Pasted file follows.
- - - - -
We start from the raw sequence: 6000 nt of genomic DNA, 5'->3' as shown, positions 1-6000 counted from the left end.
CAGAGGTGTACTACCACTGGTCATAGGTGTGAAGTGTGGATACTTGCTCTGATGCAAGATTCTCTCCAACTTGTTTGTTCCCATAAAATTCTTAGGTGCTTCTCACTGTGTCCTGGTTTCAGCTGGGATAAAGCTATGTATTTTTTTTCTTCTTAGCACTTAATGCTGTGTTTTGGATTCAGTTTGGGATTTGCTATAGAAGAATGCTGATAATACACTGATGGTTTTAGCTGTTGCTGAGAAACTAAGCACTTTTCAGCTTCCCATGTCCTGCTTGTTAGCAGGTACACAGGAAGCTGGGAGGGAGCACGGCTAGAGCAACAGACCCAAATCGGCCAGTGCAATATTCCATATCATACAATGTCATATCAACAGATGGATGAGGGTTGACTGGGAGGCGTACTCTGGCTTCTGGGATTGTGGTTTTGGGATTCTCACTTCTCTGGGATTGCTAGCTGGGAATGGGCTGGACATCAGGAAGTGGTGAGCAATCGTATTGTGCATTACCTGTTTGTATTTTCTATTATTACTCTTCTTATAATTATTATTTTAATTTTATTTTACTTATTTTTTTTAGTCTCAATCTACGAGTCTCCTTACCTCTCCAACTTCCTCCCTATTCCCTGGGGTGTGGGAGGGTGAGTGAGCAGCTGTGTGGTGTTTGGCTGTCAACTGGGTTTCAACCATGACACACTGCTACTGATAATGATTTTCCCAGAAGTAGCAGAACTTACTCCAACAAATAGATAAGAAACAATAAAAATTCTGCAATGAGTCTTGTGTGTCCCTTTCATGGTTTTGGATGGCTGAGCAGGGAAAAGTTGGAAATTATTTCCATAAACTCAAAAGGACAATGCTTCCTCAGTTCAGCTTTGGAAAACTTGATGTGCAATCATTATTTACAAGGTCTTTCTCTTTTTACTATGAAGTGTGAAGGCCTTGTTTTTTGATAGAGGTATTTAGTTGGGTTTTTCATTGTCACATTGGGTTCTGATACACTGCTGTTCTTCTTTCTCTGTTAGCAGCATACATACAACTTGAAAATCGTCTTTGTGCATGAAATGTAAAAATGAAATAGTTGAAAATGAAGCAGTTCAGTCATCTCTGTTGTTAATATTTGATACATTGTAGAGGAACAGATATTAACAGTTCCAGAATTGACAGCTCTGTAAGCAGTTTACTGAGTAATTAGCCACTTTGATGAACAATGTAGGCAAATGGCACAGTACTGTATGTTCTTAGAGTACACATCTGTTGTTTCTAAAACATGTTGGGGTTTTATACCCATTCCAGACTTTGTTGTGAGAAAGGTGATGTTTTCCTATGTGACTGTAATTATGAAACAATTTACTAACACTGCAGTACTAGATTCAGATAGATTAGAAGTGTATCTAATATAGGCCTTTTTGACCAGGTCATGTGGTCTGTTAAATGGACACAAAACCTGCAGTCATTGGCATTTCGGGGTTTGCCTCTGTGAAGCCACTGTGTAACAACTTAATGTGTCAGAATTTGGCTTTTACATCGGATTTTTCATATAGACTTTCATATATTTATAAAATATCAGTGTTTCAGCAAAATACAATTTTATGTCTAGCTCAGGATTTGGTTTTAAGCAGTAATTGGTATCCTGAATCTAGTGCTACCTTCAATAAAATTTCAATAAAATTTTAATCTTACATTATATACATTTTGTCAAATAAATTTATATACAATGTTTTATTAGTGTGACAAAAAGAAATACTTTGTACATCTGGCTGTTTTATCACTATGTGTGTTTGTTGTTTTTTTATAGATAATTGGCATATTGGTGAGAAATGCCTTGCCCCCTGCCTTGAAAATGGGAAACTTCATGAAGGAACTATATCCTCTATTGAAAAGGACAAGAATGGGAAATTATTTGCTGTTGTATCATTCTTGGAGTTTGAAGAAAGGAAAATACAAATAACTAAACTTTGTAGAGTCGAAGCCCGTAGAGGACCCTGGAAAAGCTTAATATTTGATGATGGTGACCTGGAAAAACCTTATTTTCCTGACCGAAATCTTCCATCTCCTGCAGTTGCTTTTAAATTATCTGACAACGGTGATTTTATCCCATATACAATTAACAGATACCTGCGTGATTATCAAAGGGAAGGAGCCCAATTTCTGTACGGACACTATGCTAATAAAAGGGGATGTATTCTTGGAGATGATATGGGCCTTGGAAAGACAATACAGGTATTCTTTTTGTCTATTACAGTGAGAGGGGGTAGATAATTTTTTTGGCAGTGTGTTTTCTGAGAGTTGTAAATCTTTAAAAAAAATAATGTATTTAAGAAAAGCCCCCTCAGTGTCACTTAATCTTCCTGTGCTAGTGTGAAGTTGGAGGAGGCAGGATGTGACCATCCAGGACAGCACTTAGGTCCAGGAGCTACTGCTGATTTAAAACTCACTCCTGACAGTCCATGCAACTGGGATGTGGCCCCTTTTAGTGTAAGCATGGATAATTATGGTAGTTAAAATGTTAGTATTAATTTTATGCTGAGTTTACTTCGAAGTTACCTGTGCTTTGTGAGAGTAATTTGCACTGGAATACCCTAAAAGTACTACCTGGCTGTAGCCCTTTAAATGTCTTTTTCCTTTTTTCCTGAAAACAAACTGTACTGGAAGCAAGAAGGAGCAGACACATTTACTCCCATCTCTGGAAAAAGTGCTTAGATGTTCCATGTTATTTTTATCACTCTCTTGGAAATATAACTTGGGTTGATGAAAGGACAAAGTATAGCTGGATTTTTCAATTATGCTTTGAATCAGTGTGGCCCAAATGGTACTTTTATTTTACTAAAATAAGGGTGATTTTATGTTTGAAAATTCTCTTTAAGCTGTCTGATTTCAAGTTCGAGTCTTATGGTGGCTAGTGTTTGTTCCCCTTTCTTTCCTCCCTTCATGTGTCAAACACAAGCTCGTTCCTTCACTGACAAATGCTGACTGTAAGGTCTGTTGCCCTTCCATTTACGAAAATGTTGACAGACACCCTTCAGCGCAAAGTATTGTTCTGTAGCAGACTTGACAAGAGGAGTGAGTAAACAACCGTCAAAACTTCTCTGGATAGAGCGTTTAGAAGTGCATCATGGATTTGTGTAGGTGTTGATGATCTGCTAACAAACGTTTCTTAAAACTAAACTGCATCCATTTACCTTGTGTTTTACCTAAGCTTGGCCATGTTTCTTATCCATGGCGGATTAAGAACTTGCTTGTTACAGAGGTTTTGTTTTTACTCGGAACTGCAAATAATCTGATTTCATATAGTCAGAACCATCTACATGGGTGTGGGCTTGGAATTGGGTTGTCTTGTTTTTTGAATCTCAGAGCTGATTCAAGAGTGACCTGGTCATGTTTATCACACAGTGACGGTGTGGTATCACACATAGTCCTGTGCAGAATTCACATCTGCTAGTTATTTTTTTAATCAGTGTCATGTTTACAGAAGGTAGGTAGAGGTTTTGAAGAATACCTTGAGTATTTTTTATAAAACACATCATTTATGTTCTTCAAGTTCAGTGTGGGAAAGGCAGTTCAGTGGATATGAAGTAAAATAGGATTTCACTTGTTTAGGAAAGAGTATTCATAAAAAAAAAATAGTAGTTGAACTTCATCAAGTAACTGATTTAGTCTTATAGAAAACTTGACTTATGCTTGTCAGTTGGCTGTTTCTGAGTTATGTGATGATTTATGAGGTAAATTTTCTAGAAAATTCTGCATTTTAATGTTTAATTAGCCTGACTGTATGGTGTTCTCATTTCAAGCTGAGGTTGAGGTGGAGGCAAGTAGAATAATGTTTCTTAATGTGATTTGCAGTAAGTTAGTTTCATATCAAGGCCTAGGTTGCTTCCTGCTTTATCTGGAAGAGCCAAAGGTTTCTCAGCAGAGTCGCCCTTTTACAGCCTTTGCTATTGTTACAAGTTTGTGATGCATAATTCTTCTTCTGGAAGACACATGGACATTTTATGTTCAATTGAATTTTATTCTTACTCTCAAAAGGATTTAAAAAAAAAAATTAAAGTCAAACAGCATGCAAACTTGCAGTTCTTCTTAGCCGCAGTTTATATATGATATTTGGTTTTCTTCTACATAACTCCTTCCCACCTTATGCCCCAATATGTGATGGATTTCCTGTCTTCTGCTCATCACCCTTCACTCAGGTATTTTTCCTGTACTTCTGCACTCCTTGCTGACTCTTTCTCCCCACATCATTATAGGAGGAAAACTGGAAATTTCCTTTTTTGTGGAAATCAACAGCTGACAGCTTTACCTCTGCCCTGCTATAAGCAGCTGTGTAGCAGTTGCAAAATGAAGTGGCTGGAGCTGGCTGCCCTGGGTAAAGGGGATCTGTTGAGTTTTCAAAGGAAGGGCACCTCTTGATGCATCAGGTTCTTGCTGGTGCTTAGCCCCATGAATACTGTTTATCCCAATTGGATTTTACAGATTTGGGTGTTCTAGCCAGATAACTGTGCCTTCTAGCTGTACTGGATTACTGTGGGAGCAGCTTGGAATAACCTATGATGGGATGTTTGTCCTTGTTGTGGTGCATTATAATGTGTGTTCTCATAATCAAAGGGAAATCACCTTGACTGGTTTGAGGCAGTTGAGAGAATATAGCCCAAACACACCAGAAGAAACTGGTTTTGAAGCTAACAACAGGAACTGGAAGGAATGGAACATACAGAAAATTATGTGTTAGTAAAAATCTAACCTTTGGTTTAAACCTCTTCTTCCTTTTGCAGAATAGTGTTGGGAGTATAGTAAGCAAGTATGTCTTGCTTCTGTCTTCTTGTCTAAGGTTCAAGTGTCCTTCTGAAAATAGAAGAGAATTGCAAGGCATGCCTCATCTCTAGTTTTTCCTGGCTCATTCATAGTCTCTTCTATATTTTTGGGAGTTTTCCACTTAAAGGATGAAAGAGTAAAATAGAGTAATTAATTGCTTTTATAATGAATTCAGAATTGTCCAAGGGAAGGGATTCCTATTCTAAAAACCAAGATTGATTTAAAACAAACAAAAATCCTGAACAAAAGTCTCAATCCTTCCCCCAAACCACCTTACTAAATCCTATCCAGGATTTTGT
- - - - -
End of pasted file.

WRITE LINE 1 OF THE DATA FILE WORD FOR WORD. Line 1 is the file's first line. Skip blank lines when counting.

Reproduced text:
We start from the raw sequence: 6000 nt of genomic DNA, 5'->3' as shown, positions 1-6000 counted from the left end.